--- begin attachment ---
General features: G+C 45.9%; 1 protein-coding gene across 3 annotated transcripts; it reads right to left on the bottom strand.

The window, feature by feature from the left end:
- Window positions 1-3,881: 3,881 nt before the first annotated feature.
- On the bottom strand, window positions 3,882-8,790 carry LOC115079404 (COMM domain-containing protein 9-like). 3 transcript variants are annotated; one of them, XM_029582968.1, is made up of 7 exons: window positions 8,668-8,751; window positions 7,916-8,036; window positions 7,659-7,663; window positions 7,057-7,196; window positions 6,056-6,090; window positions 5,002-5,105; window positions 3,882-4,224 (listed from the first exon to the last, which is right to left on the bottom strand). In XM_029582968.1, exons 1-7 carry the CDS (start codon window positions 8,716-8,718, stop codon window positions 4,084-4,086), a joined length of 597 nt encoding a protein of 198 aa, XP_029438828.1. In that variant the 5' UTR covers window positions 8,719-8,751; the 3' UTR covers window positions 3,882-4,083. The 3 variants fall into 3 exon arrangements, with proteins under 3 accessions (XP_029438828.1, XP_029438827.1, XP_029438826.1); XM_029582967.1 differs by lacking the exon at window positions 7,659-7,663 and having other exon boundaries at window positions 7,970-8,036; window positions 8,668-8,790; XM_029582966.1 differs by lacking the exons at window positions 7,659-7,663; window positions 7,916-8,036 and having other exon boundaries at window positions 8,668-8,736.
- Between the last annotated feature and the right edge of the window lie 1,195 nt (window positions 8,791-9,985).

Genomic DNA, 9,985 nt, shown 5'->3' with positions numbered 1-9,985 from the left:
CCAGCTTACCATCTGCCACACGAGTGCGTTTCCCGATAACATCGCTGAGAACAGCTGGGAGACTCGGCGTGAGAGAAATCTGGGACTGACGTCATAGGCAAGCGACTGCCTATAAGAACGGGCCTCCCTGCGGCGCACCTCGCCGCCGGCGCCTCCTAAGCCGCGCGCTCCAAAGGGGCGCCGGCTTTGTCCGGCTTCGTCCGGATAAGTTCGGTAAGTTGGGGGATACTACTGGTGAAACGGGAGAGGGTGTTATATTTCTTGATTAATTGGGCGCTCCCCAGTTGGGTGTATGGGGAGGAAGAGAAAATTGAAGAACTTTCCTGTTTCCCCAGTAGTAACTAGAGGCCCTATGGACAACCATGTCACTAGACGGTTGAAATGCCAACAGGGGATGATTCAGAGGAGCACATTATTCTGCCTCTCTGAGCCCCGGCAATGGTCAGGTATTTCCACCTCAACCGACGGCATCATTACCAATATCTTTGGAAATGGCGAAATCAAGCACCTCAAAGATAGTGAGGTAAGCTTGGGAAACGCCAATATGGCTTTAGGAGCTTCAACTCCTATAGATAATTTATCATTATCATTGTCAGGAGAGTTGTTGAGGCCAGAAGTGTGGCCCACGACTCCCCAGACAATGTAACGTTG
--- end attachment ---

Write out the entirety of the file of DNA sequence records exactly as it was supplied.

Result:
General features: G+C 45.9%; 1 protein-coding gene across 3 annotated transcripts; it reads right to left on the bottom strand.

The window, feature by feature from the left end:
- Window positions 1-3,881: 3,881 nt before the first annotated feature.
- On the bottom strand, window positions 3,882-8,790 carry LOC115079404 (COMM domain-containing protein 9-like). 3 transcript variants are annotated; one of them, XM_029582968.1, is made up of 7 exons: window positions 8,668-8,751; window positions 7,916-8,036; window positions 7,659-7,663; window positions 7,057-7,196; window positions 6,056-6,090; window positions 5,002-5,105; window positions 3,882-4,224 (listed from the first exon to the last, which is right to left on the bottom strand). In XM_029582968.1, exons 1-7 carry the CDS (start codon window positions 8,716-8,718, stop codon window positions 4,084-4,086), a joined length of 597 nt encoding a protein of 198 aa, XP_029438828.1. In that variant the 5' UTR covers window positions 8,719-8,751; the 3' UTR covers window positions 3,882-4,083. The 3 variants fall into 3 exon arrangements, with proteins under 3 accessions (XP_029438828.1, XP_029438827.1, XP_029438826.1); XM_029582967.1 differs by lacking the exon at window positions 7,659-7,663 and having other exon boundaries at window positions 7,970-8,036; window positions 8,668-8,790; XM_029582966.1 differs by lacking the exons at window positions 7,659-7,663; window positions 7,916-8,036 and having other exon boundaries at window positions 8,668-8,736.
- Between the last annotated feature and the right edge of the window lie 1,195 nt (window positions 8,791-9,985).

Genomic DNA, 9,985 nt, shown 5'->3' with positions numbered 1-9,985 from the left:
CCAGCTTACCATCTGCCACACGAGTGCGTTTCCCGATAACATCGCTGAGAACAGCTGGGAGACTCGGCGTGAGAGAAATCTGGGACTGACGTCATAGGCAAGCGACTGCCTATAAGAACGGGCCTCCCTGCGGCGCACCTCGCCGCCGGCGCCTCCTAAGCCGCGCGCTCCAAAGGGGCGCCGGCTTTGTCCGGCTTCGTCCGGATAAGTTCGGTAAGTTGGGGGATACTACTGGTGAAACGGGAGAGGGTGTTATATTTCTTGATTAATTGGGCGCTCCCCAGTTGGGTGTATGGGGAGGAAGAGAAAATTGAAGAACTTTCCTGTTTCCCCAGTAGTAACTAGAGGCCCTATGGACAACCATGTCACTAGACGGTTGAAATGCCAACAGGGGATGATTCAGAGGAGCACATTATTCTGCCTCTCTGAGCCCCGGCAATGGTCAGGTATTTCCACCTCAACCGACGGCATCATTACCAATATCTTTGGAAATGGCGAAATCAAGCACCTCAAAGATAGTGAGGTAAGCTTGGGAAACGCCAATATGGCTTTAGGAGCTTCAACTCCTATAGATAATTTATCATTATCATTGTCAGGAGAGTTGTTGAGGCCAGAAGTGTGGCCCACGACTCCCCAGACAATGTAACGTTG